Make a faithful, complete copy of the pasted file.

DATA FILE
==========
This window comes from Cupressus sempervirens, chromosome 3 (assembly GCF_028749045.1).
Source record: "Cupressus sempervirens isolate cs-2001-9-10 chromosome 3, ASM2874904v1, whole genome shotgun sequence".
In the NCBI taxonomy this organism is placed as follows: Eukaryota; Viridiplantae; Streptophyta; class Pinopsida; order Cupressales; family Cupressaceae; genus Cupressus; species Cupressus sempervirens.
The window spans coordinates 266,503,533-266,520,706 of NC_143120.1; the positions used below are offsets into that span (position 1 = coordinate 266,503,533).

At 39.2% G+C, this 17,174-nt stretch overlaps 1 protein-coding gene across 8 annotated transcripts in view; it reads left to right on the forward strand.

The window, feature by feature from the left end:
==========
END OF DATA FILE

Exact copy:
This window comes from Cupressus sempervirens, chromosome 3 (assembly GCF_028749045.1).
Source record: "Cupressus sempervirens isolate cs-2001-9-10 chromosome 3, ASM2874904v1, whole genome shotgun sequence".
In the NCBI taxonomy this organism is placed as follows: Eukaryota; Viridiplantae; Streptophyta; class Pinopsida; order Cupressales; family Cupressaceae; genus Cupressus; species Cupressus sempervirens.
The window spans coordinates 266,503,533-266,520,706 of NC_143120.1; the positions used below are offsets into that span (position 1 = coordinate 266,503,533).

At 39.2% G+C, this 17,174-nt stretch overlaps 1 protein-coding gene across 8 annotated transcripts in view; it reads left to right on the forward strand.

The window, feature by feature from the left end: